by Seth Cohn
In school civics classes, we all learn about the separation of powers in our government. We learn that the judicial branch cannot make laws, only rule on them and cannot force lawmakers to act, only end enforcement of bad laws. The legislative branch writes laws, and the executive branch enacts laws. The Supreme Court cannot tell the legislature how to operate, nor can the legislature tell the court how to rule on cases. Likewise, the Supreme Court has no executive power to force people to do anything. It is only one of 3 parts, which work together, in a careful check and balance.
With his proposed amendment CACR 18, John Lynch is acquiescing to the Court, as if what we learned in school is wrong. He should be the first to hold up and defend the idea of different branches of power, and the legislature should be the second. Instead, the politicians in Concord will be letting the Court run the show, writing into the Constitution a very false notion that control of education is a state function, in direct contradiction to other sections of the Constitution, rather than a city and town concern, handled locally, as close as possible to parents and neighbors, and funded with reason and responsiveness that local control can allow.
This proposed amendment, if passed, also pushes the state towards adopting an income tax. Education funding decisions made in Concord will cause further lawsuits over funding, and the price tag will increase each year, placing more and more pressure on localities to deal with an "unfair" burden of property taxes. The move will begin to establish an income tax to supposedly pay for the “state education system” in a “fair” way. This attempt, like in the rest of the states, will only increase spending in Concord, not control it and hold the line, and destroy the single most distinguishing economic characteristic that has made New Hampshire a haven for businesses and residents alike. The powerful “New Hampshire Advantage” will be lost, replaced with more bureaucratic tax shuffling in Concord, with no discernable improvement in education. Of course, we'll be told that just a "little more" funding will solve that, each and every year.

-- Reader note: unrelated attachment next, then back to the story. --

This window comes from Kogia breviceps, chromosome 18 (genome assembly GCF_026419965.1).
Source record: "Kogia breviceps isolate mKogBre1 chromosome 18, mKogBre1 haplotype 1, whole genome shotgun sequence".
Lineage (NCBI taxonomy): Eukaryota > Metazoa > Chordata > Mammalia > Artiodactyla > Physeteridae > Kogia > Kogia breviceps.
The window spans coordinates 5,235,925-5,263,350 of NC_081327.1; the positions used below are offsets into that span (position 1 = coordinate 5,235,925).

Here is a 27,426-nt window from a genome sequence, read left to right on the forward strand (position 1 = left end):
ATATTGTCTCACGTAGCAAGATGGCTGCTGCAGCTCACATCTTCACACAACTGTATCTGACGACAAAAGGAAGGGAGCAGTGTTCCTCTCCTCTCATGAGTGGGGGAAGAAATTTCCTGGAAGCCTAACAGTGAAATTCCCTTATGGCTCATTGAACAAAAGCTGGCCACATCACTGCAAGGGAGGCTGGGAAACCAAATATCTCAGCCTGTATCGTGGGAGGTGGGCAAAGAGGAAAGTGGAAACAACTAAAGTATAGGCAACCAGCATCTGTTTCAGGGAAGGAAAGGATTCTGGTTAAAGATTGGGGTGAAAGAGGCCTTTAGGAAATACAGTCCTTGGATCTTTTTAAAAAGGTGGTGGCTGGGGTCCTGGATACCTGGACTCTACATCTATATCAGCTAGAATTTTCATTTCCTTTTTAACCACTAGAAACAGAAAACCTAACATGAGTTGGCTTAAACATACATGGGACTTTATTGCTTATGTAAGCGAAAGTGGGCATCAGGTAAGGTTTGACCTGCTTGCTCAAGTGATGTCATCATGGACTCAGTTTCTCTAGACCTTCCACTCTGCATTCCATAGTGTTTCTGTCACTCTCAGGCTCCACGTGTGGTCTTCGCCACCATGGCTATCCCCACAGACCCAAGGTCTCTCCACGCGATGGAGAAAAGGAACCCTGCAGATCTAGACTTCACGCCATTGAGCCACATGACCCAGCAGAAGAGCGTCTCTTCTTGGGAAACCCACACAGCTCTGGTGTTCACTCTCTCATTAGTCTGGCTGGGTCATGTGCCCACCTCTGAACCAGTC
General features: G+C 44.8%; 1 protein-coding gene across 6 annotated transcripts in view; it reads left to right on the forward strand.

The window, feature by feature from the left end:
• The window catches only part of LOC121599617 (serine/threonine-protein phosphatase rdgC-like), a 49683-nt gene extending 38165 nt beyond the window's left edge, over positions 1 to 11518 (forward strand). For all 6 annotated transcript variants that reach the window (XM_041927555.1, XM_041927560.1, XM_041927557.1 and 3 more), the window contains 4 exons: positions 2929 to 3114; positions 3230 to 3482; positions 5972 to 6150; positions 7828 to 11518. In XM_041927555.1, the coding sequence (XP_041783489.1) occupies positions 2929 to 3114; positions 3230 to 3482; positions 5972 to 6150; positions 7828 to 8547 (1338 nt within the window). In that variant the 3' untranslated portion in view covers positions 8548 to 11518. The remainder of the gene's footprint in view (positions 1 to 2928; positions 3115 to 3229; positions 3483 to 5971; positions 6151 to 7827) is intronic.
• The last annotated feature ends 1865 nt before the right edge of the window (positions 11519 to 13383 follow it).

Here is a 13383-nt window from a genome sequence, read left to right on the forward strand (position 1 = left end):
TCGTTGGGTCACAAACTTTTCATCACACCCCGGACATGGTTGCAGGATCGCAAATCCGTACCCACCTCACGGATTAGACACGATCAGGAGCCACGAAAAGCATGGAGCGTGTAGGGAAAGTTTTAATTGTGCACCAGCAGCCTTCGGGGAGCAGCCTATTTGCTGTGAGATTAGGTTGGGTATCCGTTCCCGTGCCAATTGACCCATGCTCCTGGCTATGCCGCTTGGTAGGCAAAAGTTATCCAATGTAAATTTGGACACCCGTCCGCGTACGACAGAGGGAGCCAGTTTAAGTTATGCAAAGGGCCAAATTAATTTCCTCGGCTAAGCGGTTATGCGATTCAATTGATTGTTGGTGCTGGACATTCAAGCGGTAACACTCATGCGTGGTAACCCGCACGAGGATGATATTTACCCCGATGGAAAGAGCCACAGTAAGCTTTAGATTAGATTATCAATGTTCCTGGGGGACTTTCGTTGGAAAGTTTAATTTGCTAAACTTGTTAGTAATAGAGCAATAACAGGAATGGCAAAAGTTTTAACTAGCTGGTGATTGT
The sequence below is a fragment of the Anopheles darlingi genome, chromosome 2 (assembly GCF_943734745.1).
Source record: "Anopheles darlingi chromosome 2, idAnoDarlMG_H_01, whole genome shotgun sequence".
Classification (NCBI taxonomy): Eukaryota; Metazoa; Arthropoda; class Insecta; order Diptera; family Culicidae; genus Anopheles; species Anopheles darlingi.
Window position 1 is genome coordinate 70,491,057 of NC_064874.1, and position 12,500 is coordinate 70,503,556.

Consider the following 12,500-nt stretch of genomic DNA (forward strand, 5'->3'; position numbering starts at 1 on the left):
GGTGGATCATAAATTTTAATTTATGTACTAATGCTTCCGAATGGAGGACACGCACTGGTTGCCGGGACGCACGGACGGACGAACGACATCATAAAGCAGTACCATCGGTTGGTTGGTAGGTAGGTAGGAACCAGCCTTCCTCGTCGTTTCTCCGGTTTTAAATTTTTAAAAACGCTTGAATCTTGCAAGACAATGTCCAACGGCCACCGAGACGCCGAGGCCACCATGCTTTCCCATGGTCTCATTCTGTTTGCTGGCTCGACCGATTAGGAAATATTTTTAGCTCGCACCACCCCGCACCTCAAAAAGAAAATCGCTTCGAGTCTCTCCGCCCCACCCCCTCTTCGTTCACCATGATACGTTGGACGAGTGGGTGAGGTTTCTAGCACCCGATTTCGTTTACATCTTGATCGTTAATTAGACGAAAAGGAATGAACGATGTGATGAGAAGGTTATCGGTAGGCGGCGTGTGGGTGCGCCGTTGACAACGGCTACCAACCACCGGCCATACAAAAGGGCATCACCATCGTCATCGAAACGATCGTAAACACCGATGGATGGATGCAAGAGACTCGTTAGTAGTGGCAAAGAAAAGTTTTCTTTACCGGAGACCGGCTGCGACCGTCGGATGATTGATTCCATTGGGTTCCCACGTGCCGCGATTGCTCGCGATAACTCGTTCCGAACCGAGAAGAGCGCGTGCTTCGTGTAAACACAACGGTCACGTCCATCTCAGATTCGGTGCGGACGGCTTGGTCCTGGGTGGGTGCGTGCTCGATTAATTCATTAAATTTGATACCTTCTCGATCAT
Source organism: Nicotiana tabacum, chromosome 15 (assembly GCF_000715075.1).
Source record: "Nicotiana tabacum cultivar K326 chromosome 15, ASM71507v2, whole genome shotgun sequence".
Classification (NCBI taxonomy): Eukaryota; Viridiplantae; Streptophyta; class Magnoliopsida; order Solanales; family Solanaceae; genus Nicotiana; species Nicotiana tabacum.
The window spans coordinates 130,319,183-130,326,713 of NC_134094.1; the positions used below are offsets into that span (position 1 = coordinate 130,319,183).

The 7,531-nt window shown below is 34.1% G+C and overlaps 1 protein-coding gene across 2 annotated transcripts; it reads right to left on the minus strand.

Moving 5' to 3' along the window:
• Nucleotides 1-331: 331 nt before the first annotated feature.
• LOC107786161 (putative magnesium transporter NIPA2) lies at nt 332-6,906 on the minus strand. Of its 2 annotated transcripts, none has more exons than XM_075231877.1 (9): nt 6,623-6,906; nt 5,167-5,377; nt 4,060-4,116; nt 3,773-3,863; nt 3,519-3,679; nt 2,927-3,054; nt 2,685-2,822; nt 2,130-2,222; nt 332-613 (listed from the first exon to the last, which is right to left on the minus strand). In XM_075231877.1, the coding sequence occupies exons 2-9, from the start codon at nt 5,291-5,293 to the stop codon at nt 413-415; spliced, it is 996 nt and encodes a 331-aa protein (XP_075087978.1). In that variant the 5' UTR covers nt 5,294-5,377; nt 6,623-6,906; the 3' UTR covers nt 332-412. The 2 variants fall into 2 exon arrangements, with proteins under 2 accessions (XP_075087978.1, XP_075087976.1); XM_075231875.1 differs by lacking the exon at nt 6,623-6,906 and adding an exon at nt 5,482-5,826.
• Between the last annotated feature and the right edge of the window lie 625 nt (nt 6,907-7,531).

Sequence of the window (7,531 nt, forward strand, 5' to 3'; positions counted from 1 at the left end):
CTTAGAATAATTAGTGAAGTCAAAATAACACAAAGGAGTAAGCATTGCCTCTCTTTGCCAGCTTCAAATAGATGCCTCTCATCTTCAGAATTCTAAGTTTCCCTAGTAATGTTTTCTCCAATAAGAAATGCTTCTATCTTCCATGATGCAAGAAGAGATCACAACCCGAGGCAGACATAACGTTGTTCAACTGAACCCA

Lawsuits will not stop with passage of the governor’s proposed amendment. There is nothing in it that stops the Supreme Court from ruling that state “education adequacy” numbers are unfair or need to be higher, and it is certain that towns will be envious of other towns over the amount they can spend on education, and they will seek the same path as in the past: lawsuits. Lawyers will take the cases, knowing that they will be able to point to the past decisions and that everyone else will roll over for them, just like what is happening now.
What can stop this mess is for the people of New Hampshire to enforce the restrictions placed on justices, and to refuse to concede to this illegitimate attempt by the judicial branch to take on legislative tasks, forcing state control of education, replacing local control by the people themselves. We, the people, set up the 3 branches, and when they fail to check and balance themselves, it falls to us to raise our voices.
I hope my neighbors will choose to support the proper separation of powers, local control, and fiscal responsiveness, not John Lynch’s attempt to appease an out of bounds Supreme Court that seeking to wrest school control away from our local budgets and eventually impose an income tax from Concord, taxing us all the more.